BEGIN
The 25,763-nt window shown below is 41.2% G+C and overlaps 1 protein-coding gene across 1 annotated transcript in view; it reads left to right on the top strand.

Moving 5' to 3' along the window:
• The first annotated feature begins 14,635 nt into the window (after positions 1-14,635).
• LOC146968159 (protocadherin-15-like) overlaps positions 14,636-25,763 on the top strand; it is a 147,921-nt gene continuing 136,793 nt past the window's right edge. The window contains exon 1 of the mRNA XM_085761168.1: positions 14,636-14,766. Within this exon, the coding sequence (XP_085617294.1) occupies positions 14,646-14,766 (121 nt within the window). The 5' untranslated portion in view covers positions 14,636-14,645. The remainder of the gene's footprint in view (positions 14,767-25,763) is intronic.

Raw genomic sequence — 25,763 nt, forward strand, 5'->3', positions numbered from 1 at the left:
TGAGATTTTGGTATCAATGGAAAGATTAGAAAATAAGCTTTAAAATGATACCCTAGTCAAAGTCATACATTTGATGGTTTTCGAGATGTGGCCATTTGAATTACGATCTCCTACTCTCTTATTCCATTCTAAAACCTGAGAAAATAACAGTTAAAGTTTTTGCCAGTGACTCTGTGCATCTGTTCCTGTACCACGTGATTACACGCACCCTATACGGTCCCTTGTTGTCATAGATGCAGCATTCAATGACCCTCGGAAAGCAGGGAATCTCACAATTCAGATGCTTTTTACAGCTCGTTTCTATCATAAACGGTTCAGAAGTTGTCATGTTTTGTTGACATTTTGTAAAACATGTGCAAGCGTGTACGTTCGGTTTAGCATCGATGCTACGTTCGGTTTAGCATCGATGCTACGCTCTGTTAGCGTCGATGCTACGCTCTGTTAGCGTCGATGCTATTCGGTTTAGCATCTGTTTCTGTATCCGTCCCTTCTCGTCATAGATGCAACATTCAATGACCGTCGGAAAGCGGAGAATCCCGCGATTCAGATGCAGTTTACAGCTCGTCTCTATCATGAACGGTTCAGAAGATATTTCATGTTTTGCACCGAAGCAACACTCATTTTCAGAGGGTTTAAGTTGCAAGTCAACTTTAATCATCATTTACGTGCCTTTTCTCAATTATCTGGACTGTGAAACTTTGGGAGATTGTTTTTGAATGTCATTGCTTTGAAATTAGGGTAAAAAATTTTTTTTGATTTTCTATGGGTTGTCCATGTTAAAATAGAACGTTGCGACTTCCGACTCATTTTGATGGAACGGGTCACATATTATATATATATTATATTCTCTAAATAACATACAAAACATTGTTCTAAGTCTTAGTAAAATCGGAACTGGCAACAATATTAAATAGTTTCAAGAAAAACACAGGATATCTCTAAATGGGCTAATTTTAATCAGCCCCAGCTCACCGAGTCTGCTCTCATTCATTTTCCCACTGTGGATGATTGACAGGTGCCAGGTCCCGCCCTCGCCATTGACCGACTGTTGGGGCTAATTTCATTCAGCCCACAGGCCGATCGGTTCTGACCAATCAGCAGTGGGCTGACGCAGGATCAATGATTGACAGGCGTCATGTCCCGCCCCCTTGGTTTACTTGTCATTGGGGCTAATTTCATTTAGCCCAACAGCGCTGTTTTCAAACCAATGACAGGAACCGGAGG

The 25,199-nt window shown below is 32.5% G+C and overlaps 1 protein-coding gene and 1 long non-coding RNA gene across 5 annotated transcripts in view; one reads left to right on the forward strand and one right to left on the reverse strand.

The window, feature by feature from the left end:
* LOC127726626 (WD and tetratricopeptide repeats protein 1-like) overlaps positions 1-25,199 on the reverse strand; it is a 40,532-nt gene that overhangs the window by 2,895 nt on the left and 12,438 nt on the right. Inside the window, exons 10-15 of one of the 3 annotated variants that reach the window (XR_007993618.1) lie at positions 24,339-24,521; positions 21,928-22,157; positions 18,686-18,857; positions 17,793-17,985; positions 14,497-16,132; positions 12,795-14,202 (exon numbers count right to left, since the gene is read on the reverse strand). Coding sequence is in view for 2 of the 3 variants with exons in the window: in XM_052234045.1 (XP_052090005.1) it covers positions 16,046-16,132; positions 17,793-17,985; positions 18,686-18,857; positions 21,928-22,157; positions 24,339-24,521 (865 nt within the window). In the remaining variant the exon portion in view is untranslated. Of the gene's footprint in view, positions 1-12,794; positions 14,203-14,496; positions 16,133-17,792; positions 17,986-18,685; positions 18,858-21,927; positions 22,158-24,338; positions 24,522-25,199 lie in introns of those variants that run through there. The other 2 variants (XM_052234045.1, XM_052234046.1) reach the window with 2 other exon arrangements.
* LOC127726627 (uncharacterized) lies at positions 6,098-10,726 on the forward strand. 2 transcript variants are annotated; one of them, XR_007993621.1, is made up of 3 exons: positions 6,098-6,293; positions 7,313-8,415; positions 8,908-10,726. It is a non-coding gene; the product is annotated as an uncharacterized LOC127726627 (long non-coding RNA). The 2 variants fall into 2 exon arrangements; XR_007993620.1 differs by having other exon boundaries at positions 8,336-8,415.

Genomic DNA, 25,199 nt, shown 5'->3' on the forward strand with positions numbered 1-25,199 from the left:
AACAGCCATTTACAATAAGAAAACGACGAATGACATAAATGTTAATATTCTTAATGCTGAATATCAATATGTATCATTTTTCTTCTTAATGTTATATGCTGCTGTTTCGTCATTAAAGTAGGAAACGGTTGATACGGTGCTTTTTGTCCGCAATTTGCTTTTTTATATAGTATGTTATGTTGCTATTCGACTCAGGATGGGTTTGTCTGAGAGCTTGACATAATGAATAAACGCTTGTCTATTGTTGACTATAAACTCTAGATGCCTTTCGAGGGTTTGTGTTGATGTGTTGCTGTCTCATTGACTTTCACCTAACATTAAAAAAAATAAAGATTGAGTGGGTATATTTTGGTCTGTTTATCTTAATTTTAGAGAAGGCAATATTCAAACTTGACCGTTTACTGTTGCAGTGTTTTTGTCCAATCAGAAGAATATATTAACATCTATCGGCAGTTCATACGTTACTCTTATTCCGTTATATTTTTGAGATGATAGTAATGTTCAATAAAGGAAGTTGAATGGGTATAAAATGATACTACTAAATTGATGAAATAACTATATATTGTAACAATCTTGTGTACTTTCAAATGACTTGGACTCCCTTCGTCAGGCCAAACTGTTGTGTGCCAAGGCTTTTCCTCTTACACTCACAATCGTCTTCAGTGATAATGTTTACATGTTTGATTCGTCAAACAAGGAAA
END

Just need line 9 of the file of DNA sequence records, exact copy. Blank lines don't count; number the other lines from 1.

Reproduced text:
* LOC127726626 (WD and tetratricopeptide repeats protein 1-like) overlaps positions 1-25,199 on the reverse strand; it is a 40,532-nt gene that overhangs the window by 2,895 nt on the left and 12,438 nt on the right. Inside the window, exons 10-15 of one of the 3 annotated variants that reach the window (XR_007993618.1) lie at positions 24,339-24,521; positions 21,928-22,157; positions 18,686-18,857; positions 17,793-17,985; positions 14,497-16,132; positions 12,795-14,202 (exon numbers count right to left, since the gene is read on the reverse strand). Coding sequence is in view for 2 of the 3 variants with exons in the window: in XM_052234045.1 (XP_052090005.1) it covers positions 16,046-16,132; positions 17,793-17,985; positions 18,686-18,857; positions 21,928-22,157; positions 24,339-24,521 (865 nt within the window). In the remaining variant the exon portion in view is untranslated. Of the gene's footprint in view, positions 1-12,794; positions 14,203-14,496; positions 16,133-17,792; positions 17,986-18,685; positions 18,858-21,927; positions 22,158-24,338; positions 24,522-25,199 lie in introns of those variants that run through there. The other 2 variants (XM_052234045.1, XM_052234046.1) reach the window with 2 other exon arrangements.